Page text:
Rubber Hammers and Giant Sharks: The Ben Wheatley Q&A

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In the Earth director Ben Wheatley drops by to answer a few questions from Letterboxd members about folk horror, holding your nerve and having great agents.

If you’d like to hear more from Ben, he joined Kier-La Janisse in the first episode of our new ‘Magic Hour’ series on YouTube, where we pair filmmakers with common interests to talk about their craft. And he provided some deeper insight into the process of making In the Earth, with this list of his inspirations.

You’ve worked with Nick Gillespie on your past films. What was it like working with him as your cinematographer for In the Earth? —olddusty

Ben Wheatley: It was a great experience. I’ve shot a few things with Nick in the past including a pop video for the band Editors. It seemed like a natural progression of our working relationship.

How easy do you find it to slip between big-budget productions (such as Rebecca and High-Rise) and smaller-scale products that harken back to your earliest work? —Bradley Fielding 

The only time budgets are a problem is when you try and make a big-budget film with a small budget. I’ve always planned around the budgets that I have had.

How do you maintain the production quality of your film when shooting on such a tight schedule? What were the reasons for filming In the Earth in only fifteen days? —Josh Winnington

I’d been inspired by seeing the production schedule of Halloween. I think that’s around eighteen*… If Carpenter can make a masterpiece in that amount of time, it should be good enough for us. [*Halloween was a 20-day shoot in May 1978.]

Much of your work seems to be psycho-geographical, like the work of Andrew Kotting and Ian Sinclair. Have they influenced you in any way? —Pietheporky

No. :)

Which folk horror have you drawn the most influence from? —ConnorNW

Marketa Lazarová (1967), Hard to be a God (2013), The Owl Service (1969-1970).

A lot of people may be unaware that you got your start directing some very notable British comedians on TV. Which one of those early gigs taught you the most about directing? —Graham Williamson

The Graham Duff-created and written show Ideal taught me a lot. How to hold your nerve. How to direct scenes with dozens of people in [them]. How to be creative under time constraints.

Will there ever be a big-screen version of Ideal? [Wheatley directed the fifth and sixth seasons of this British TV series in 2009 and 2010.] —Mark Cunliffe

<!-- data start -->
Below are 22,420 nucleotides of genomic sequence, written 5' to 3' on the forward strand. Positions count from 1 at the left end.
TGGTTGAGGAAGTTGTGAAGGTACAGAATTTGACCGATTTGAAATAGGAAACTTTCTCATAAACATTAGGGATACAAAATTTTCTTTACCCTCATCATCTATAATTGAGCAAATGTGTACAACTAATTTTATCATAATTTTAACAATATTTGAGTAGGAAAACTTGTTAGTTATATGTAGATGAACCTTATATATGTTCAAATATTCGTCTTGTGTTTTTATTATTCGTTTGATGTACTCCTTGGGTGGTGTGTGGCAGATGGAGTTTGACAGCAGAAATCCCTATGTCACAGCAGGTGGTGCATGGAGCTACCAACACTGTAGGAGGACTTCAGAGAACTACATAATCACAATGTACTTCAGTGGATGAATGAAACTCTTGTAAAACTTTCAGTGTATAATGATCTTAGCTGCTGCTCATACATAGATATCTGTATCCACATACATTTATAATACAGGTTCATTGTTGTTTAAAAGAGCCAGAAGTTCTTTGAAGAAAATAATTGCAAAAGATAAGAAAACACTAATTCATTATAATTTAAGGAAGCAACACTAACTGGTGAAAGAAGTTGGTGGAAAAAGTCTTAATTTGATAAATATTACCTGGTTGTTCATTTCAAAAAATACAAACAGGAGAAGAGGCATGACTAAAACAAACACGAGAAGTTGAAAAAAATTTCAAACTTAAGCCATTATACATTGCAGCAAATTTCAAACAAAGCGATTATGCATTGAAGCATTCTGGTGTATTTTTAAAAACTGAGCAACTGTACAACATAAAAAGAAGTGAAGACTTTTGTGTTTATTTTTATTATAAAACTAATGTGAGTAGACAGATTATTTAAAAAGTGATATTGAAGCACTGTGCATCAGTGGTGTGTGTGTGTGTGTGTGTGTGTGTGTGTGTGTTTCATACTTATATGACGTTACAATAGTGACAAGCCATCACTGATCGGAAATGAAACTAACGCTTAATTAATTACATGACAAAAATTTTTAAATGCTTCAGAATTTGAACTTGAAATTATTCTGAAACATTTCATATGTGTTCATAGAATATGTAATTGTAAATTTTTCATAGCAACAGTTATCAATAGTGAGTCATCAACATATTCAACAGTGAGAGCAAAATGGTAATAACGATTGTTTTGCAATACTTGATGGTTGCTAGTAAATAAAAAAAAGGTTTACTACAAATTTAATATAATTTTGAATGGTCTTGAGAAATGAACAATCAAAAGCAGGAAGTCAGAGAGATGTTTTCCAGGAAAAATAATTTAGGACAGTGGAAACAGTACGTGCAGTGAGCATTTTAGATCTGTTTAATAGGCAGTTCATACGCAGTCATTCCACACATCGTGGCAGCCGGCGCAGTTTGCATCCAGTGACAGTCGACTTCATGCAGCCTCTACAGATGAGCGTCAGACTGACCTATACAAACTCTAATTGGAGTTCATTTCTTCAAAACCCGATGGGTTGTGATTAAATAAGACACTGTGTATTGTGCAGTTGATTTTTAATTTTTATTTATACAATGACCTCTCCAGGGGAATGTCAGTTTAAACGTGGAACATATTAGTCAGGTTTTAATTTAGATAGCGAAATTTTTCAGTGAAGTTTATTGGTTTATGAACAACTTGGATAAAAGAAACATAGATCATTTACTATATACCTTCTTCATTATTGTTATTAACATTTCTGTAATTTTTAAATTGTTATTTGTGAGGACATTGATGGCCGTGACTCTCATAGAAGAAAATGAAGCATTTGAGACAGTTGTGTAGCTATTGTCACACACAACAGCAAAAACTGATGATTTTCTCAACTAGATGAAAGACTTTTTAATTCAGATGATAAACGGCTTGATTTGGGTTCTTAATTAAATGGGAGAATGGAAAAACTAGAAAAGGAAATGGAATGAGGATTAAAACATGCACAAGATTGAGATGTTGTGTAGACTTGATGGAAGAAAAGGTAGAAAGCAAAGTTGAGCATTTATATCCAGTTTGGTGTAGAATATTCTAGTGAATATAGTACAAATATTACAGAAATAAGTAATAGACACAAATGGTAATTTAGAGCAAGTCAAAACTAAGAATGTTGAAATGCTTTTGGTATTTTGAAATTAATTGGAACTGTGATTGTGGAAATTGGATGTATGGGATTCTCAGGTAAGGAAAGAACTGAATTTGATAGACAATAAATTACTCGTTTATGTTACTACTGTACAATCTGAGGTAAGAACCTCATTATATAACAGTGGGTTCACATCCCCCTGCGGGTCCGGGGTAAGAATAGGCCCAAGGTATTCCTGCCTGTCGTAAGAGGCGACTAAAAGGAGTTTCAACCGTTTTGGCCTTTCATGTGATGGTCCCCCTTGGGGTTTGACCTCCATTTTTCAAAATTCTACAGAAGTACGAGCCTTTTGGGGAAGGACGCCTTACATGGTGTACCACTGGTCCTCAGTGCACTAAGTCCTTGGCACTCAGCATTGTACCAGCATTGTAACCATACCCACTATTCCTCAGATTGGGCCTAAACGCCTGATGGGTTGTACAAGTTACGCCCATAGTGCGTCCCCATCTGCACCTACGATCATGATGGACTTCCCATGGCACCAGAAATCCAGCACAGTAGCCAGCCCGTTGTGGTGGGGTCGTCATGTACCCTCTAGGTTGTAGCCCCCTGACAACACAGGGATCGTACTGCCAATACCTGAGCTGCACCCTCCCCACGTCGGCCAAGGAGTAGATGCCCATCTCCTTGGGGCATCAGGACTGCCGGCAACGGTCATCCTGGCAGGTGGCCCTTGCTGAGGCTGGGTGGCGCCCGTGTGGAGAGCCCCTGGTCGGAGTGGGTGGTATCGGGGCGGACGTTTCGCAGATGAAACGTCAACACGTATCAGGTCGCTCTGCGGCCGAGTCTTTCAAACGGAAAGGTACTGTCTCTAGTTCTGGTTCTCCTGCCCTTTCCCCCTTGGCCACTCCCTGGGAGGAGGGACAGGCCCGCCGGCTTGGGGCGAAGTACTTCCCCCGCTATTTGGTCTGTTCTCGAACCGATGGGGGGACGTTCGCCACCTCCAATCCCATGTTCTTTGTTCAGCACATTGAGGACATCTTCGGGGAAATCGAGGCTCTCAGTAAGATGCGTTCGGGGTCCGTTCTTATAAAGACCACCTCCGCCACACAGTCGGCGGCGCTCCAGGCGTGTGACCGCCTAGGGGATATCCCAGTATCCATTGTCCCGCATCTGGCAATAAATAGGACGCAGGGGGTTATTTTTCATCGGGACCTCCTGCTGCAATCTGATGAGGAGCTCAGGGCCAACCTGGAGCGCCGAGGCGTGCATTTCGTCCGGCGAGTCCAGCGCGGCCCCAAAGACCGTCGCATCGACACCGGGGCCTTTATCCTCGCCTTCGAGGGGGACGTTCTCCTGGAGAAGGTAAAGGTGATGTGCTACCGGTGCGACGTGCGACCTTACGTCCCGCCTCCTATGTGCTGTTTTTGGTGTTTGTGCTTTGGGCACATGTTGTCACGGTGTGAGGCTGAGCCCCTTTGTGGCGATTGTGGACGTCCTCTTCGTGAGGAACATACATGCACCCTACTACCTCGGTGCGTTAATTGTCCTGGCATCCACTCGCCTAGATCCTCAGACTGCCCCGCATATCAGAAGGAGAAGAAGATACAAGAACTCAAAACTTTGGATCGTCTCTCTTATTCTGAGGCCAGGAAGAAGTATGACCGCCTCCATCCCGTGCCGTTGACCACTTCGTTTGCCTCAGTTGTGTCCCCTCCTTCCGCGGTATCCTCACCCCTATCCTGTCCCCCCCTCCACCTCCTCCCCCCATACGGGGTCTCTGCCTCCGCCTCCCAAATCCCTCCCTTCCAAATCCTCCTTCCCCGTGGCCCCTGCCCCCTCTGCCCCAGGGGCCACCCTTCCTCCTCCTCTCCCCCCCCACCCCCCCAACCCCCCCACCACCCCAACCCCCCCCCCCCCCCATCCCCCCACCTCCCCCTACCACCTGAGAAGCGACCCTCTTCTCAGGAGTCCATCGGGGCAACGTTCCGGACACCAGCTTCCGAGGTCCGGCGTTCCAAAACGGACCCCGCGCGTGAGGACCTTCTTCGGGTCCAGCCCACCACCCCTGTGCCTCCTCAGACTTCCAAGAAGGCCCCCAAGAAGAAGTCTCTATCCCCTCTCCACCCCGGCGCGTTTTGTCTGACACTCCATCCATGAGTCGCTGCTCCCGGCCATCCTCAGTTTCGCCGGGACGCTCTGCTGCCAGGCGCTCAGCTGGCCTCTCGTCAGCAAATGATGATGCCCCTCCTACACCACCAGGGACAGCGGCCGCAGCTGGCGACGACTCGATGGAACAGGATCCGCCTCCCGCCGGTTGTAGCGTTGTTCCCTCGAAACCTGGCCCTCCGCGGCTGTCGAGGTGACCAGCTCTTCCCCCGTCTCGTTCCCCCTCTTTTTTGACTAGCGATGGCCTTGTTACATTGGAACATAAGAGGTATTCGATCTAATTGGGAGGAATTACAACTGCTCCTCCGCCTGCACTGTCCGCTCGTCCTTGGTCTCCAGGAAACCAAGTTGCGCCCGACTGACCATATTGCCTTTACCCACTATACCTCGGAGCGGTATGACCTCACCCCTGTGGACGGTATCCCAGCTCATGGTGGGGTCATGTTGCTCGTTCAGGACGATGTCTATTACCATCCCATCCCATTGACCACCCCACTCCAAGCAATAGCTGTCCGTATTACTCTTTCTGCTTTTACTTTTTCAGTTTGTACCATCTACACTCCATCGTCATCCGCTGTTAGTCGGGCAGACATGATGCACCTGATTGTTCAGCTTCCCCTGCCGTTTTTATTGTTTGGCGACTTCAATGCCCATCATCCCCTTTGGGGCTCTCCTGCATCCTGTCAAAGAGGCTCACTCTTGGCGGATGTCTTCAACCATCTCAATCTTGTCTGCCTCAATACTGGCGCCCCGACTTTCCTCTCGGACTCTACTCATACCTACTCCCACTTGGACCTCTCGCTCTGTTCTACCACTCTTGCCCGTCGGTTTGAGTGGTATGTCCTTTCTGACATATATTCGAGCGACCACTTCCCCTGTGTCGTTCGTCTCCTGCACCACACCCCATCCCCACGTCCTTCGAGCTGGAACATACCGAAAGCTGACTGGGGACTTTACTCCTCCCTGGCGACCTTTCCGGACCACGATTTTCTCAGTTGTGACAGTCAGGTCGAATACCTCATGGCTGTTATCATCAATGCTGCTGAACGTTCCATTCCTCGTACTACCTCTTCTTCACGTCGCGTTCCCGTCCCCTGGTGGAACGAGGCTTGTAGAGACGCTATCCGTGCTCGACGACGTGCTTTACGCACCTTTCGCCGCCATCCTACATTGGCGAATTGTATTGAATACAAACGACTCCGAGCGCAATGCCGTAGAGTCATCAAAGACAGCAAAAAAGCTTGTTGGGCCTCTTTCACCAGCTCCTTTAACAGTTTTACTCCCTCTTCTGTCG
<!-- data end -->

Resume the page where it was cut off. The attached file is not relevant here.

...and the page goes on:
Not sure.

Which film of yours came together in the most cohesive and fulfilling way for you? —Legacycost

I don’t really think of work like that. Process is all.

Having loved Happy New Year, Colin Burstead, I wondered about the improvisation process in the film. Was it something that came about in rehearsal or on set, and was it something that was planned from the beginning? Also a big fan of the footage of the crew at the end and wondered what your particular reasoning was for including it? —finnholland

It was like my other films where improv is used. It’s paraphrasing the script, mostly. Or encouraging the actors to go further. It’s not workshopped or rehearsed, it’s all on camera. I’d been thinking about credits for a long time. I wanted to see the people who had made the film on screen.

Being a Boston boy and a fan of your films I’m naturally a big fan of Free Fire. Did you decide to set the film in Boston for a particular reason, as opposed to another US city? —Jacob Jones

It was historically somewhere that the IRA had sympathies.

Which location would be most fun for a sequel to Free Fire? —Felix

We talked about one with flintlocks. And one in space with lasers.

Which historical sources did you use to inspire the story of A Field in England? — benzos_downer

All sorts of spell books that Amy Jump, the writer, dug up. She will never reveal her sources.

How on earth did you pull off the librarian scene in Kill List? —George

We used Occam’s razor… and actually hit the actor with a (rubber) hammer.

How the hell did you get Meg 2? —Billydegge

They asked me and I have great agents.

What drew you to want to make Meg 2? —Chris Brown

Jason Statham and giant sharks.

You play a lot of Minecraft. If budget and rights were no object, which video game would you want to adapt for film? —Stephen

Doom / CSGO / Factorio.

Who are your favorite filmmakers working at the moment? And what was your favorite film of 2020? —Loren

Jim Hoskins, and my favourite film of 2020 is The Greasy Strangler. It’s my favorite film of any year.

‘In the Earth’ is in select theaters now, and available on VOD from May 7, 2021. Thanks to our friends at NEON.